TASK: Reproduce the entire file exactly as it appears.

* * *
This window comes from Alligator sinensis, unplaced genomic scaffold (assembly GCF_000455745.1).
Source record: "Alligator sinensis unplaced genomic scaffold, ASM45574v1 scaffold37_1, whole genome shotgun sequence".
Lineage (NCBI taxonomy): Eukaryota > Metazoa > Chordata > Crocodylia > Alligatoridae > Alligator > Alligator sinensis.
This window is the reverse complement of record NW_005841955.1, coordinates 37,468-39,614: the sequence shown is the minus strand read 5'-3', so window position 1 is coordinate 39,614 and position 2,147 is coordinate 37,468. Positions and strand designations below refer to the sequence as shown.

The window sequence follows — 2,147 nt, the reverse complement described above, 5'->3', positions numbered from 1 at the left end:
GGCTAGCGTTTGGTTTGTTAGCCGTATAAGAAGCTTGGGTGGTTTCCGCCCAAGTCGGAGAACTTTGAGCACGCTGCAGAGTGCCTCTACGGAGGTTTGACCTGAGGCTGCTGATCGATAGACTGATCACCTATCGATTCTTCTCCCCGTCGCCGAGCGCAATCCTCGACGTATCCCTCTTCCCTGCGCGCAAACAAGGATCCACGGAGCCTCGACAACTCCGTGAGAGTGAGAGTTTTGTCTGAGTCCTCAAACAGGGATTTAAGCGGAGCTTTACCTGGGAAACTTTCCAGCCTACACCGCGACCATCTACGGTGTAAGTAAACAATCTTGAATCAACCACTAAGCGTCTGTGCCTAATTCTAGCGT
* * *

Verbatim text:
This window comes from Alligator sinensis, unplaced genomic scaffold (assembly GCF_000455745.1).
Source record: "Alligator sinensis unplaced genomic scaffold, ASM45574v1 scaffold37_1, whole genome shotgun sequence".
Lineage (NCBI taxonomy): Eukaryota > Metazoa > Chordata > Crocodylia > Alligatoridae > Alligator > Alligator sinensis.
This window is the reverse complement of record NW_005841955.1, coordinates 37,468-39,614: the sequence shown is the minus strand read 5'-3', so window position 1 is coordinate 39,614 and position 2,147 is coordinate 37,468. Positions and strand designations below refer to the sequence as shown.

The window sequence follows — 2,147 nt, the reverse complement described above, 5'->3', positions numbered from 1 at the left end:
GGCTAGCGTTTGGTTTGTTAGCCGTATAAGAAGCTTGGGTGGTTTCCGCCCAAGTCGGAGAACTTTGAGCACGCTGCAGAGTGCCTCTACGGAGGTTTGACCTGAGGCTGCTGATCGATAGACTGATCACCTATCGATTCTTCTCCCCGTCGCCGAGCGCAATCCTCGACGTATCCCTCTTCCCTGCGCGCAAACAAGGATCCACGGAGCCTCGACAACTCCGTGAGAGTGAGAGTTTTGTCTGAGTCCTCAAACAGGGATTTAAGCGGAGCTTTACCTGGGAAACTTTCCAGCCTACACCGCGACCATCTACGGTGTAAGTAAACAATCTTGAATCAACCACTAAGCGTCTGTGCCTAATTCTAGCGT